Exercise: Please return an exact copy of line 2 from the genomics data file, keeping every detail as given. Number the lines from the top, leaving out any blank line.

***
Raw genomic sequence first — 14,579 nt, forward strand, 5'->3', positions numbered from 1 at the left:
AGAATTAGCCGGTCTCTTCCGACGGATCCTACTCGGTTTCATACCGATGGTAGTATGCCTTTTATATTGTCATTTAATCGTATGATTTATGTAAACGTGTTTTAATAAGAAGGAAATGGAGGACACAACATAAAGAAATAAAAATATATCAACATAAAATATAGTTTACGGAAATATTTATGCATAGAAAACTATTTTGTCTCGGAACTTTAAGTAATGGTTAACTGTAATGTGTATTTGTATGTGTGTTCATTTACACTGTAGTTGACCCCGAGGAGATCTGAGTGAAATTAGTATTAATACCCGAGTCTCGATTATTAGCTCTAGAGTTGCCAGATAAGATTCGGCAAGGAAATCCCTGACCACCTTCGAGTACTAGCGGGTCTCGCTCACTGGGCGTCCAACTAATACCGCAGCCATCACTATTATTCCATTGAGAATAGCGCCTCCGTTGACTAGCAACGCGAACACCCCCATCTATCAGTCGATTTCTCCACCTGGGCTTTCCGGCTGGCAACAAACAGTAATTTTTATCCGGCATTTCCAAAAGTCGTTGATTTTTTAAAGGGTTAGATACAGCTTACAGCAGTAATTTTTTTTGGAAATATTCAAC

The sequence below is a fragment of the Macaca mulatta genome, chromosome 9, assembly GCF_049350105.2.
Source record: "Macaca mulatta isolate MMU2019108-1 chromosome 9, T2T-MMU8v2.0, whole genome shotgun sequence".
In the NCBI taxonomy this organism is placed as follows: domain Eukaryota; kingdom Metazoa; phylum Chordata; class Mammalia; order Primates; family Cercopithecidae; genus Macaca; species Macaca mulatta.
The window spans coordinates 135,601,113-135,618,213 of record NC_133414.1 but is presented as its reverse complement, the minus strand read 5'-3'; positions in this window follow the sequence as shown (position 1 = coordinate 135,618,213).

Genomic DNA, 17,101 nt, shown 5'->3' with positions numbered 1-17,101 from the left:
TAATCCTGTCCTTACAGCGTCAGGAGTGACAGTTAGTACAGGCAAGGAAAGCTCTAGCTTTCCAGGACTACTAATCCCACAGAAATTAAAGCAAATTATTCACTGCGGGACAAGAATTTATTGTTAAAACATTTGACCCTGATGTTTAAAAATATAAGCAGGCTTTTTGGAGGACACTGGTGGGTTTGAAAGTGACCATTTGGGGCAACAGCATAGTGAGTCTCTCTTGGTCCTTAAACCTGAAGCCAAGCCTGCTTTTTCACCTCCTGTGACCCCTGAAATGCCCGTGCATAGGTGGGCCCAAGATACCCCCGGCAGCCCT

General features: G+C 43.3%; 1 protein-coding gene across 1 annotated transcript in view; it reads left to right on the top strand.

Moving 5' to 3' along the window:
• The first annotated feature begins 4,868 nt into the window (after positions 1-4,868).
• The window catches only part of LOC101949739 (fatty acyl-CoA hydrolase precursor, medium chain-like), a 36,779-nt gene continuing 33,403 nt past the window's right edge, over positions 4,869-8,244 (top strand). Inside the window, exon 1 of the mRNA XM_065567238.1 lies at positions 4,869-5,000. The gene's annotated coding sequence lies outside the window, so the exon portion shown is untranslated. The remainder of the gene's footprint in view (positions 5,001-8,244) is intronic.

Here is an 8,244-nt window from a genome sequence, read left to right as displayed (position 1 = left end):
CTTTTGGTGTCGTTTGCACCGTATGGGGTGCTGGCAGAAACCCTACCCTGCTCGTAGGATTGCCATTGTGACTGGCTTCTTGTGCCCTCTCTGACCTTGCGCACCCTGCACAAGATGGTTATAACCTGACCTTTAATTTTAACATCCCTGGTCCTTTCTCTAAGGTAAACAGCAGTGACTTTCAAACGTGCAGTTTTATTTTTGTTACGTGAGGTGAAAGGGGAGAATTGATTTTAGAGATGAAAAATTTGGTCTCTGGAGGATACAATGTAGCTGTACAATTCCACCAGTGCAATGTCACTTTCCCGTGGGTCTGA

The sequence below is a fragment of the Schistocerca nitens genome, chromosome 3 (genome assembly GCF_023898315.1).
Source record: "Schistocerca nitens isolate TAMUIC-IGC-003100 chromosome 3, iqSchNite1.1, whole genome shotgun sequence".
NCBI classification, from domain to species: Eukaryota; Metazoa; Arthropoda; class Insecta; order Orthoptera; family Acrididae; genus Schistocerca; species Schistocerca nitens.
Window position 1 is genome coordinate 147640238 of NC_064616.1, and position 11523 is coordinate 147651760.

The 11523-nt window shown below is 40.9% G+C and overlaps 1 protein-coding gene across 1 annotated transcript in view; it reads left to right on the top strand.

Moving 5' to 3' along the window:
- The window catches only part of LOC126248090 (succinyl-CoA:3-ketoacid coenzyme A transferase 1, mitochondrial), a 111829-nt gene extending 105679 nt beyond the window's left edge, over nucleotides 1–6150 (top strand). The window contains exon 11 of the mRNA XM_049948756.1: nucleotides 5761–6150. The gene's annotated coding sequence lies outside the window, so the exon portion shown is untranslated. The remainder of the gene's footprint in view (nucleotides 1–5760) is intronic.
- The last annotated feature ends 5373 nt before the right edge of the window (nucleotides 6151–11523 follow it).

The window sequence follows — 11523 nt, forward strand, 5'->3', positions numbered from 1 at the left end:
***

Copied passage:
AGAATTAGCCGGTCTCTTCCGACGGATCCTACTCGGTTTCATACCGATGGTAGTATGCCTTTTATATTGTCATTTAATCGTATGATTTATGTAAACGTGTTTTAATAAGAAGGAAATGGAGGACACAACATAAAGAAATAAAAATATATCAACATAAAATATAGTTTACGGAAATATTTATGCATAGAAAACTATTTTGTCTCGGAACTTTAAGTAATGGTTAACTGTAATGTGTATTTGTATGTGTGTTCATTTACACTGTAGTTGACCCCGAGGAGATCTGAGTGAAATTAGTATTAATACCCGAGTCTCGATTATTAGCTCTAGAGTTGCCAGATAAGATTCGGCAAGGAAATCCCTGACCACCTTCGAGTACTAGCGGGTCTCGCTCACTGGGCGTCCAACTAATACCGCAGCCATCACTATTATTCCATTGAGAATAGCGCCTCCGTTGACTAGCAACGCGAACACCCCCATCTATCAGTCGATTTCTCCACCTGGGCTTTCCGGCTGGCAACAAACAGTAATTTTTATCCGGCATTTCCAAAAGTCGTTGATTTTTTAAAGGGTTAGATACAGCTTACAGCAGTAATTTTTTTTGGAAATATTCAAC